Blockchain technology has made inroads in industries from logistics to health care. Now, it’s gaining traction with corporate brand marketers, who see it as a powerful tool that can address the pitfalls of online advertising—which despite the digitization nature, reporting and performance metrics remain to a great extent, highly opaque. Let’s frame it “Adtech Meets Martech”. And let’s give a shout-out to WSJ reporter Lara O’Reilly for below extracts from her July 11 2018 report..
Anheuser-Busch, ATT Inc., Kellogg Co, Bayer AG and Nestle SA are among the many major advertisers that are starting to use digital ledger technology and the blockchain to figure out whether their ads are viewed by real people, not computer-generated bots, and how much of their spending is syphoned off by middlemen.
“I believe in the next two to three years, most of the programmatic media will move to being blockchain-based because advertisers will want transparency and this will provide it.” Lucas Herscovici, global marketing vice president at Anheuser-Busch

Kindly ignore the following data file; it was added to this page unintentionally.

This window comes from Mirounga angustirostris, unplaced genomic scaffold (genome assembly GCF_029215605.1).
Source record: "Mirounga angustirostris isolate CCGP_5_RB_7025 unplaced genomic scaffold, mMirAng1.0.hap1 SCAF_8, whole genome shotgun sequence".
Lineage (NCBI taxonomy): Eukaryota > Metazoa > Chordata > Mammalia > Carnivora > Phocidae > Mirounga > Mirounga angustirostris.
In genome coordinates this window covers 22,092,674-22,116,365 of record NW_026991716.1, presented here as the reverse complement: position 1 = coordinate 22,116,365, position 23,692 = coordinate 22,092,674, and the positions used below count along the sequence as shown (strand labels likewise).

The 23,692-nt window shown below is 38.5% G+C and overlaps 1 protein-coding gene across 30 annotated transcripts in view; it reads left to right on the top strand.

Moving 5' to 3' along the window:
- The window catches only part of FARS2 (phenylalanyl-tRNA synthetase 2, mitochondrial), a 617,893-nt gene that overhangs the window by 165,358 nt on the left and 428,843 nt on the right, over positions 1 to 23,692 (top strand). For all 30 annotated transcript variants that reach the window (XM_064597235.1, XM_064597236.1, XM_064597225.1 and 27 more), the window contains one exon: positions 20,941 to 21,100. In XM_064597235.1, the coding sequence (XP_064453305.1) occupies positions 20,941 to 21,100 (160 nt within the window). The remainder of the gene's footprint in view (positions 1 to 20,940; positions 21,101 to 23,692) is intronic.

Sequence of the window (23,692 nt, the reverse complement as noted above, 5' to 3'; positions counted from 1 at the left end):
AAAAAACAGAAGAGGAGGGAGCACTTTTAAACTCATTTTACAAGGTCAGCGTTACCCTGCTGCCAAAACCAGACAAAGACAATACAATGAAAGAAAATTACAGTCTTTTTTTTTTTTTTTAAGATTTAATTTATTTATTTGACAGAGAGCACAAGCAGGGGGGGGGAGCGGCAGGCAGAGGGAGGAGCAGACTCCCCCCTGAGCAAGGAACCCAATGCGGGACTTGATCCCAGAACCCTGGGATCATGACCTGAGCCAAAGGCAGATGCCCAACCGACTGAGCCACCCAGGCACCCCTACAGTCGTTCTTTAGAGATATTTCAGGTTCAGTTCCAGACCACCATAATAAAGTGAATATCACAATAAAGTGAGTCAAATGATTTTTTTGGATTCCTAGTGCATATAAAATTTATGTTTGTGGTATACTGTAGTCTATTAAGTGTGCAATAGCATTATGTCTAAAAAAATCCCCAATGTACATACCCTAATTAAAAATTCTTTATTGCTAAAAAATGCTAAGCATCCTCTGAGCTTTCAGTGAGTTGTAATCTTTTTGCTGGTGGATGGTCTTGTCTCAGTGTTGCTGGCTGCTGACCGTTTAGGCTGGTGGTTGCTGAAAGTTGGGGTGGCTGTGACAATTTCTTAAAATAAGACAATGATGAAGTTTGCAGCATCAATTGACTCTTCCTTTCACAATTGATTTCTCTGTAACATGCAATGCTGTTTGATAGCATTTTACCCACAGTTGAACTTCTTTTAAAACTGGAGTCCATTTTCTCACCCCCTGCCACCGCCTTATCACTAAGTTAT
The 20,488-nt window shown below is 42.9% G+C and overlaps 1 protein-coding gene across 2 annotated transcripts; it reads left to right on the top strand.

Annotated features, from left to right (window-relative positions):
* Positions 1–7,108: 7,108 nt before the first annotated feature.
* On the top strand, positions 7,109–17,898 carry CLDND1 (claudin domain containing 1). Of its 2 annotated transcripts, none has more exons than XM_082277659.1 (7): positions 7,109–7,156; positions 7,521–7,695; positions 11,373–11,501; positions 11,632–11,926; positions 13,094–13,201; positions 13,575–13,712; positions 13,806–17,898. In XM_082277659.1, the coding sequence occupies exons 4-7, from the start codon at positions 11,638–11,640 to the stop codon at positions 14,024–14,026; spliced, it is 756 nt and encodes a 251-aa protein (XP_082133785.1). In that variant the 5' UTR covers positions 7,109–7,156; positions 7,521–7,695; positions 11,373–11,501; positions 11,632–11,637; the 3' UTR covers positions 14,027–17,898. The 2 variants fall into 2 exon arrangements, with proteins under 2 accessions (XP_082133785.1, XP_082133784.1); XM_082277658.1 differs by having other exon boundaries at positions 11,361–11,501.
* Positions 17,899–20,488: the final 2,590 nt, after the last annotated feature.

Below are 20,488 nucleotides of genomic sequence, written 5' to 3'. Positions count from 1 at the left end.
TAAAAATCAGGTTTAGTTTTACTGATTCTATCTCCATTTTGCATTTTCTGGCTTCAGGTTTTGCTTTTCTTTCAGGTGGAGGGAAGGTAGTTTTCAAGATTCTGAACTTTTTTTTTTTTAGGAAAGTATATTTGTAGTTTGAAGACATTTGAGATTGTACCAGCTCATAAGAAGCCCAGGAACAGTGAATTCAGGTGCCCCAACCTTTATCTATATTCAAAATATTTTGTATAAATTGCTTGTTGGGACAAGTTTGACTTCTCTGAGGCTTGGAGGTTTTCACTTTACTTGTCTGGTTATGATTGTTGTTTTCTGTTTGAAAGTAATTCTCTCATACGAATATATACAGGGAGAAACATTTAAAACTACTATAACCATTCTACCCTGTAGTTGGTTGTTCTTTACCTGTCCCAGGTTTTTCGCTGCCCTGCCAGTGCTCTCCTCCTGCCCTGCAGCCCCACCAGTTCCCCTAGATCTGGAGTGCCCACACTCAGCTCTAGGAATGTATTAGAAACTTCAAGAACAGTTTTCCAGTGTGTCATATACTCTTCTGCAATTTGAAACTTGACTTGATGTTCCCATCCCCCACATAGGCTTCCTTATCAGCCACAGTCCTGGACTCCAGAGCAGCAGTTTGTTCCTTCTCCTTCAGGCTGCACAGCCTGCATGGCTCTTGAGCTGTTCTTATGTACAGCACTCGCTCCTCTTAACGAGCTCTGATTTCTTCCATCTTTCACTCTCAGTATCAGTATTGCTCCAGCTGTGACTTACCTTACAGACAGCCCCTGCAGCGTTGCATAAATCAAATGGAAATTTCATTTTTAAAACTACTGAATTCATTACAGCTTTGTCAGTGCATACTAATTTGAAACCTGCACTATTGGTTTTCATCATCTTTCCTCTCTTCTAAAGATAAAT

For those who may have been operating in an alternative universe, blockchain is a secure, multi-dimensional digital database that can house a ledger of transactions, distributed across multiple computers. It allows business partners to keep a record of their transactions, stored as “blocks” and updated in real-time, based on an agreement among the parties. Blocks can’t be altered.
The technology –perhaps best known as the engine that powers cryptocurrency, is booming in nearly every industry sector. But, as pointed out by Prospectus.com LLC Chief Operating Officer Jay Berkman, “Its about the blockchain, blockhead; not Bitcoin!” Now the secure, transparent nature of the digital ledger technology has drawn interest in the advertising world, where dealings between marketers, their ad agencies and tech vendors often aren’t transparent, leading to distrust and fears among advertisers that they are wasting money.
Some blockchain companies promise to tell online advertisers how much of their money is going to middlemen — the so-called ad tech tax — and how much gets to the publisher selling the ad space.
Marketing-intelligence firm Warc estimated that of every dollar spent world-wide last year on “programmatic” ads—a term used for ads bought using automated software—just 40 cents on average made it to the publisher selling the ad space. Advertisers end up paying a “tech tax” to the intricate chain of vendors between a marketer and the website that runs an ad.